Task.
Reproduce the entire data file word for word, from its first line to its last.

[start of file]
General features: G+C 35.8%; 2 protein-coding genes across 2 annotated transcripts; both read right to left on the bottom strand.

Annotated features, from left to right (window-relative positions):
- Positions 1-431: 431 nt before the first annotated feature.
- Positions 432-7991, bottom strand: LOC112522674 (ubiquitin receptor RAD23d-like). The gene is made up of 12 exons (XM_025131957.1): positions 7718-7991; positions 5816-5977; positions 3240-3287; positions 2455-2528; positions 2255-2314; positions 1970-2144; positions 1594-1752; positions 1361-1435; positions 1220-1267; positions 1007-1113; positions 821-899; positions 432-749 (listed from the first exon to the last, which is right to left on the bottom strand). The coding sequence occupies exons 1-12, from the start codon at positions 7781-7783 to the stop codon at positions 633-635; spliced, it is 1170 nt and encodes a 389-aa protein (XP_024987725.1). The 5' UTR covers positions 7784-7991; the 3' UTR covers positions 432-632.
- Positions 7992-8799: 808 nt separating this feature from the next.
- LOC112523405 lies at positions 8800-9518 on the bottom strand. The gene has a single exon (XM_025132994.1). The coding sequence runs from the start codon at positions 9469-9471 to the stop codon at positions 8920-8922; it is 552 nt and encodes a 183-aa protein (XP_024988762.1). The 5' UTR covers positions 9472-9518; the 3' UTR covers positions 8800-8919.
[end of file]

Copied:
General features: G+C 35.8%; 2 protein-coding genes across 2 annotated transcripts; both read right to left on the bottom strand.

Annotated features, from left to right (window-relative positions):
- Positions 1-431: 431 nt before the first annotated feature.
- Positions 432-7991, bottom strand: LOC112522674 (ubiquitin receptor RAD23d-like). The gene is made up of 12 exons (XM_025131957.1): positions 7718-7991; positions 5816-5977; positions 3240-3287; positions 2455-2528; positions 2255-2314; positions 1970-2144; positions 1594-1752; positions 1361-1435; positions 1220-1267; positions 1007-1113; positions 821-899; positions 432-749 (listed from the first exon to the last, which is right to left on the bottom strand). The coding sequence occupies exons 1-12, from the start codon at positions 7781-7783 to the stop codon at positions 633-635; spliced, it is 1170 nt and encodes a 389-aa protein (XP_024987725.1). The 5' UTR covers positions 7784-7991; the 3' UTR covers positions 432-632.
- Positions 7992-8799: 808 nt separating this feature from the next.
- LOC112523405 lies at positions 8800-9518 on the bottom strand. The gene has a single exon (XM_025132994.1). The coding sequence runs from the start codon at positions 9469-9471 to the stop codon at positions 8920-8922; it is 552 nt and encodes a 183-aa protein (XP_024988762.1). The 5' UTR covers positions 9472-9518; the 3' UTR covers positions 8800-8919.